With the interim reporting season gaining pace and blue chips including BHP Billiton (BHP.AX) and Coca-Cola Amatil (ASX:CCA) due to report this week, it seems like a good time to review some investment points. Many investors use the price-to-earnings (PE) ratio as a method to value a company but like most things in investing the PE ratio should be handled with care. While fellow Fools know that the price of a stock means nothing until it is put into the context of value, accurately determining value requires a thorough analysis of the true earnings of a business.
Reporting season and results announcements are a good time to dig down and determine how accurate a picture the reported earnings really tell. If you are using an historic PE ratio, such as those reported in the newspapers, then it is important to adjust for any ‘one-offs’ as the official PE uses ‘reported earnings’.
Most investors prefer to use a forward-looking PE ratio, which requires making a judgement call and forecasting the next period (future) earnings. So for many investors, even more important than the release of financial results which look back on the period just past, are management’s outlook statement about future expectations.
While we all love to buy a bargain, which at times is signified by a low PE ratio, investors must always dig down and determine that the “E” in the PE ratio provides an accurate picture of not just the past but also the future! For example, while companies such as Boart Longyear (BLY.AX) and Iluka Resources (ILU.AX) may appear cheap on a low historic PE ratio, this is the result of the market forecasting a dramatic drop in earnings, which once reported will cause the PE to revert to a much higher multiple.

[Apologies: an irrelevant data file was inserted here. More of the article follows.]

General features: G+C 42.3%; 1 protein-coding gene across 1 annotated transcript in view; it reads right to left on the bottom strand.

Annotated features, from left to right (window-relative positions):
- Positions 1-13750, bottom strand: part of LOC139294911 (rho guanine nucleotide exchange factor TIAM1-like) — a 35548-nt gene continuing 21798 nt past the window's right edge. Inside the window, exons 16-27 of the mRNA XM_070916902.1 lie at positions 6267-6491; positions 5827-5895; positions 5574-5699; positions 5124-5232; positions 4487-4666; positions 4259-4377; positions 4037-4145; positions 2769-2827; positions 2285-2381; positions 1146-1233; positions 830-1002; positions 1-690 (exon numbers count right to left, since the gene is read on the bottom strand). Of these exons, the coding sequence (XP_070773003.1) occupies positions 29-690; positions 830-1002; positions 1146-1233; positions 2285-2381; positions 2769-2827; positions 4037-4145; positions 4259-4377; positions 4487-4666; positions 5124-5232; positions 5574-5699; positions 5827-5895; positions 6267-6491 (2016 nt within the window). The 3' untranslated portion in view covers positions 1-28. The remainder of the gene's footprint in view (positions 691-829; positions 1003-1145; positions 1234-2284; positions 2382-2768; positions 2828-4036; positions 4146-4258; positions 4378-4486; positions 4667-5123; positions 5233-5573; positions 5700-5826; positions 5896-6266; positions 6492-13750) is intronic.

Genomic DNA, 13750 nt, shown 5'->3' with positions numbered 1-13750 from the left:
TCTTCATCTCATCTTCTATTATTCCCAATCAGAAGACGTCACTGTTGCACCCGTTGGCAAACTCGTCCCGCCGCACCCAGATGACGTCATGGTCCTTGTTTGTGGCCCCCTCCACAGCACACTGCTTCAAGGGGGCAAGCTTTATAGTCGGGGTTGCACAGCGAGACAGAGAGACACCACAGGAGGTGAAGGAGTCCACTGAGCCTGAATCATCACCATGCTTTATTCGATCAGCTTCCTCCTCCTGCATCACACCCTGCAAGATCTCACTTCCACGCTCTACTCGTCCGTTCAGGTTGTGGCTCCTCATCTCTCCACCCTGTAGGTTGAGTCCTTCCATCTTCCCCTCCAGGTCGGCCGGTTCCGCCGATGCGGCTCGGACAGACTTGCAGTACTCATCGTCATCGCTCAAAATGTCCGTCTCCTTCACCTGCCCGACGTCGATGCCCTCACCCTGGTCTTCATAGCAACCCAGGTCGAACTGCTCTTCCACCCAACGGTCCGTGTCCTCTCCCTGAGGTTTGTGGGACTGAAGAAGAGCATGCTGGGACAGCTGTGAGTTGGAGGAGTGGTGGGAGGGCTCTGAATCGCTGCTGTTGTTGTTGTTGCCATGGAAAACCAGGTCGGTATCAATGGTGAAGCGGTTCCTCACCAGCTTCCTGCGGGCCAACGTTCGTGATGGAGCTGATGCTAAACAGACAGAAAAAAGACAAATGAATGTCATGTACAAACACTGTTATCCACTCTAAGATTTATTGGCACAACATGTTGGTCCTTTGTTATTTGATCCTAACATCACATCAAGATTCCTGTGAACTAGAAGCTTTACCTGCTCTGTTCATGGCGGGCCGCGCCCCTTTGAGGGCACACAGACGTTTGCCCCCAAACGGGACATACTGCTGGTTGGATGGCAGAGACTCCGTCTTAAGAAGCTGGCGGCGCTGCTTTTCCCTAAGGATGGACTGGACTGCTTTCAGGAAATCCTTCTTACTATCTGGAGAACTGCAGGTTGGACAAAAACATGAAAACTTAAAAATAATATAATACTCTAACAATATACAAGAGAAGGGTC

While most of the big surprises are already flagged to the market, due to the requirement that companies divulge whether their earnings will deviate from the previous corresponding period (pcp) by more than 15%, this requirement still leaves plenty of potential for companies to impress or disappoint.
Reporting season can be a great time to discover new stocks and to assess how companies are handling the current business environment. It is also a time for investors to review their holdings and perhaps find opportunities to add to their portfolio.
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The Motley Fool’s purpose is to help the world invest, better. Click here now for your free subscription to Take Stock, The Motley Fool’s free investing newsletter. Packed with stock ideas and investing advice, it is essential reading for anyone looking to build and grow their wealth in the years ahead. This article contains general investment advice only (under AFSL 400691). Authorised by Bruce Jackson. Motley Fool contributor Tim McArthur doesn’t own any of the stocks mentioned.